The dysfunction of the politics of innocence was on display recently in the Stanford Law School incident in which Tirien Steinbach, the associate dean for DEI, orchestrated a premeditated heckling and shout-down of conservative judge Stuart Kyle Duncan, who had been invited to speak by students in the campus Federalist Society. Before the event, Steinbach sent emails encouraging students who opposed the speaker to attend. As the students shouted down the judge, Steinbach stepped in and hijacked the event with her own prepared speech, claiming to support free speech while simultaneously imploring the judge not to speak, saying his words would “hurt” students, who were adults in their 20s. She then looked on with tacit approval as students hurled profanity and vulgar insults, also written on obscene placards they held up. They were engaging in what Mitchell calls “innocence-signaling,” while signaling the guilt of the speaker, whom they sought to purge.
The Stanford incident provides an instructive example of the incompetent use of a mediating institution. Steinbach showed no aspiration to mediation. There was no attempt to draw the attendees out of themselves, focus them on big common goals, or connect them to each other through discussion. Instead, she spoke on behalf of only one viewpoint and shamed the judge for his—before he had spoken—then allowed the students she invited to destroy the forum for mediation itself. Despite being unable to produce a coherent counterargument to the judge’s remarks, the DEI mob eventually walked out in self-congratulation. Steinbach had modeled to them that what really mattered was not developing competence in contributing to a discussion of diverse opinions on the law, but basking in innocence, ensuring that their ideological safe space was intact. Their incompetence in the art of engaging in discussion fits the description Nietzsche made in Thus Spoke Zarathustra: “The time is coming when man will no longer shoot the arrow of his longing beyond man, and his bowstring will have unlearned to vibrate.”
By contrast, what made the boarding school a successful mediating institution is what Mitchell calls the “politics of competence,” not the politics of innocence. By providing big common goals, the forums and facilitators necessary to achieve them, and a diverse student body, the school helped students develop competence in living in a diverse society. Life on campus was far from perfect. Were there occasional intolerant attitudes, fights, insults, insensitive jokes, and slurs? Of course. But these were the exception, not the rule, and they were handled by faculty and administration, and often by the students themselves. The idea that anyone would—or would be allowed to—shout down an invited speaker would have been laughable, because students were so habituated to working together with others with different viewpoints.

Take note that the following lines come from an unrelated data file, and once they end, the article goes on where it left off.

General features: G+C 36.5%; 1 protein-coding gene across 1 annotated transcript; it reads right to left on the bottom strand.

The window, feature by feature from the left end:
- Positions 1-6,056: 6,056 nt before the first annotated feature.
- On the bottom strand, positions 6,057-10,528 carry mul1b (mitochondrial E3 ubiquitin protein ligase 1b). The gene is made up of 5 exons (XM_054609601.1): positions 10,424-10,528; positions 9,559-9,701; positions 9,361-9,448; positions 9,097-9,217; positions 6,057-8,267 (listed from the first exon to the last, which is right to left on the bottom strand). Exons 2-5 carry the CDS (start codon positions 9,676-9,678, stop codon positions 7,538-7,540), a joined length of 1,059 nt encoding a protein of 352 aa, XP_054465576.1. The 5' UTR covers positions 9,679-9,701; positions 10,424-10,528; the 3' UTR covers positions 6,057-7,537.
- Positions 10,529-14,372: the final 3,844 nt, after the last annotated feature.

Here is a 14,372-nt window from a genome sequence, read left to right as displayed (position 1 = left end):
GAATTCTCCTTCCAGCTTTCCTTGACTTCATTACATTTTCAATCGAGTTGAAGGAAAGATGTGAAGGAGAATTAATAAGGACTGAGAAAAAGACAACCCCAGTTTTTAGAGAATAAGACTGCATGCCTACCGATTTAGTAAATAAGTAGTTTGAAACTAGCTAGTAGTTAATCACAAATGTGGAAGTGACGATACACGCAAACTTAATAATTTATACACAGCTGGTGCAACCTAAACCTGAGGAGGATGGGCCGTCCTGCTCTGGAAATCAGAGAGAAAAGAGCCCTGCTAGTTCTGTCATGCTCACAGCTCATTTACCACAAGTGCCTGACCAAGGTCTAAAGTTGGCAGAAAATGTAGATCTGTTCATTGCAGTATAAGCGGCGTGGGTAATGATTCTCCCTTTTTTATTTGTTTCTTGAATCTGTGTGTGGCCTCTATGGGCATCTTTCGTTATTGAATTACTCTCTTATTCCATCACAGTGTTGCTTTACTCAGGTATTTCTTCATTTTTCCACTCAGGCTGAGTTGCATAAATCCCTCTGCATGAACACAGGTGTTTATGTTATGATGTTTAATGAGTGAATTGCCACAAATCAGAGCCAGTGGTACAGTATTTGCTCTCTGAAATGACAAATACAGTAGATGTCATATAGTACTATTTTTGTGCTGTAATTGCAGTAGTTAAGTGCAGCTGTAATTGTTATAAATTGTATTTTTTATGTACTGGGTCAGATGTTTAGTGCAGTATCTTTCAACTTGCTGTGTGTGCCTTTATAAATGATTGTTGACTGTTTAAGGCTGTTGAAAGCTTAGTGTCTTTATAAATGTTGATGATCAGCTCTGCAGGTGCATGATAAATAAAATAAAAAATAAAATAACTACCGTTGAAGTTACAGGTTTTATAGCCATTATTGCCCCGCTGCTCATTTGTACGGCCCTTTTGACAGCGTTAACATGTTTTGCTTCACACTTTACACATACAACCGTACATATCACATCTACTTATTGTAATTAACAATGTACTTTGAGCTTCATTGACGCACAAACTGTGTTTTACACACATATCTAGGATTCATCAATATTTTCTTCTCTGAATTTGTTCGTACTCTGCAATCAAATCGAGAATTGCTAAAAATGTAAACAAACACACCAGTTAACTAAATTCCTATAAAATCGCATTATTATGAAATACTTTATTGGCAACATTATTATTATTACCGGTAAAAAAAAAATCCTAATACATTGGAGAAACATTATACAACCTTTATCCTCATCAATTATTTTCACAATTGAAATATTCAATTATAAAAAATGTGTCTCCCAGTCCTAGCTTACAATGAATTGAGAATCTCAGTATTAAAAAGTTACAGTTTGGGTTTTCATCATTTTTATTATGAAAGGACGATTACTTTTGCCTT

None of this was achieved by grandiose DEI policies and abstract buzzwords, but through competence in creating real-world experiences in which students had to do difficult things together. Some of these experiences were created by members of the faculty and administration, and others by the students themselves. In the dorms, the prefect system developed students’ competence in leading and following and resolving disputes among each other. One administrator was a retired doctor, and he used his competence in medicine to arrange for many seniors to work in an orphanage in Romania with kids who had contracted AIDS through blood transfusions, as part of Creativity, Action, and Service (CAS), one of the IB Diploma Program’s core requirements. The IB Environmental Systems and Societies teacher arranged an overnight trip to a sustainable agricultural cooperative and taught students how to work together to collect fieldwork data there.
Travel was instrumental in developing competence. One of the traits listed in the IB Learner Profile is “open-minded,” and as Mark Twain said, “Travel is fatal to prejudice, bigotry, and narrow-mindedness.” Besides several required week-long school trips each year, students could invent their own clubs and trips, as long as faculty members agreed to lead them. It was the success of this sort of ground-up process of association aimed at a goal that amazed Tocqueville about America: “I often admired the infinite art with which the inhabitants of the United States managed to fix a common goal to the efforts of many men and to get them to advance to it freely.” The school was founded as a platform for students to see Europe and “stretch their minds,” as the late founder liked to say, and this is precisely why many students chose to go there.
By contrast, it seems unlikely that Steinbach and the student DEI mob came to Stanford to stretch their minds and develop competence in understanding other cultures. In fact, their presence on campus is more likely the result of years spent honing the craft of innocence-signaling. It is hard to imagine a student who spent significant time looking after dorm mates or working with kids at an orphanage yelling “We hope your daughters get raped!” as the Stanford DEI mob did, or a student who spent years adapting to new cultures and foreign environments—and writing IB essays, which require a “clear awareness and evaluation of different points of view”—yelling at a federal judge “You’re not welcome here, we hate you!” “Leave and never come back!” “We hate FedSoc [Federal Society] students, f–k them, they don’t belong here either!”
On the contrary, with no majority nationality or ethnicity at the boarding school, most people on campus recognized the need to be open and make each other feel welcome in order to, as Mitchell puts it, “build a world together and have a tomorrow.” This is the politics of competence at work. Students developed competence in transforming a diverse group of people into a community, one trip, one project, one friendship at a time.
In return for the pursuit of innocence-signaling, the Stanford Law School DEI mob will likely graduate with little more competence in the art of citizenship in a diverse society than they came in with. By contrast, students and faculty at the boarding school often say that the cultural competence and appreciation for diversity they developed in their years living on a hill in the Alps have lasted a lifetime.